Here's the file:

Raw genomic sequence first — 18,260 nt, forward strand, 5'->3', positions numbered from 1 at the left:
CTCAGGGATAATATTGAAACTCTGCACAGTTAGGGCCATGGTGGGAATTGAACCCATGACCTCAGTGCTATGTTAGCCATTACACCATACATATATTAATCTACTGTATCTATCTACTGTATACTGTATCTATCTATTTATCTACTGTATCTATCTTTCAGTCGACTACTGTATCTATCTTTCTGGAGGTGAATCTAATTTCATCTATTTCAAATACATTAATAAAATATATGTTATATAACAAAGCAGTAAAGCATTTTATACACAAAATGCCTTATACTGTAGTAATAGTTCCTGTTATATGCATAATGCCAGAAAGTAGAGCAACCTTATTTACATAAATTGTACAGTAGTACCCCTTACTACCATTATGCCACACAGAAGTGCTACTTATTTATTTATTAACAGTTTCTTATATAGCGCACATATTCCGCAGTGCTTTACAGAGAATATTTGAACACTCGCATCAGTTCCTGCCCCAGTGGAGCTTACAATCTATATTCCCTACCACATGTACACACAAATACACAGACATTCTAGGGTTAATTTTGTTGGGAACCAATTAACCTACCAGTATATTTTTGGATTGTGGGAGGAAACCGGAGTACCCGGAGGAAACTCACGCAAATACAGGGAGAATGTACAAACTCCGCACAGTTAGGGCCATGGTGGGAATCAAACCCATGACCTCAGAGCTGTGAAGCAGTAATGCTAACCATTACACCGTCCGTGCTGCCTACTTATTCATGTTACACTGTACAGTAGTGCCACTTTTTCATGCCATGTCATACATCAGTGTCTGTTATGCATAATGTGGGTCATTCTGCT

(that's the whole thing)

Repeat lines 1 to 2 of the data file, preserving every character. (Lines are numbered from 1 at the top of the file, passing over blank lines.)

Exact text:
Raw genomic sequence first — 18,260 nt, forward strand, 5'->3', positions numbered from 1 at the left:
CTCAGGGATAATATTGAAACTCTGCACAGTTAGGGCCATGGTGGGAATTGAACCCATGACCTCAGTGCTATGTTAGCCATTACACCATACATATATTAATCTACTGTATCTATCTACTGTATACTGTATCTATCTATTTATCTACTGTATCTATCTTTCAGTCGACTACTGTATCTATCTTTCTGGAGGTGAATCTAATTTCATCTATTTCAAATACATTAATAAAATATATGTTATATAACAAAGCAGTAAAGCATTTTATACACAAAATGCCTTATACTGTAGTAATAGTTCCTGTTATATGCATAATGCCAGAAAGTAGAGCAACCTTATTTACATAAATTGTACAGTAGTACCCCTTACTACCATTATGCCACACAGAAGTGCTACTTATTTATTTATTAACAGTTTCTTATATAGCGCACATATTCCGCAGTGCTTTACAGAGAATATTTGAACACTCGCATCAGTTCCTGCCCCAGTGGAGCTTACAATCTATATTCCCTACCACATGTACACACAAATACACAGACATTCTAGGGTTAATTTTGTTGGGAACCAATTAACCTACCAGTATATTTTTGGATTGTGGGAGGAAACCGGAGTACCCGGAGGAAACTCACGCAAATACAGGGAGAATGTACAAACTCCGCACAGTTAGGGCCATGGTGGGAATCAAACCCATGACCTCAGAGCTGTGAAGCAGTAATGCTAACCATTACACCGTCCGTGCTGCCTACTTATTCATGTTACACTGTACAGTAGTGCCACTTTTTCATGCCATGTCATACATCAGTGTCTGTTATGCATAATGTGGGTCATTCTGCT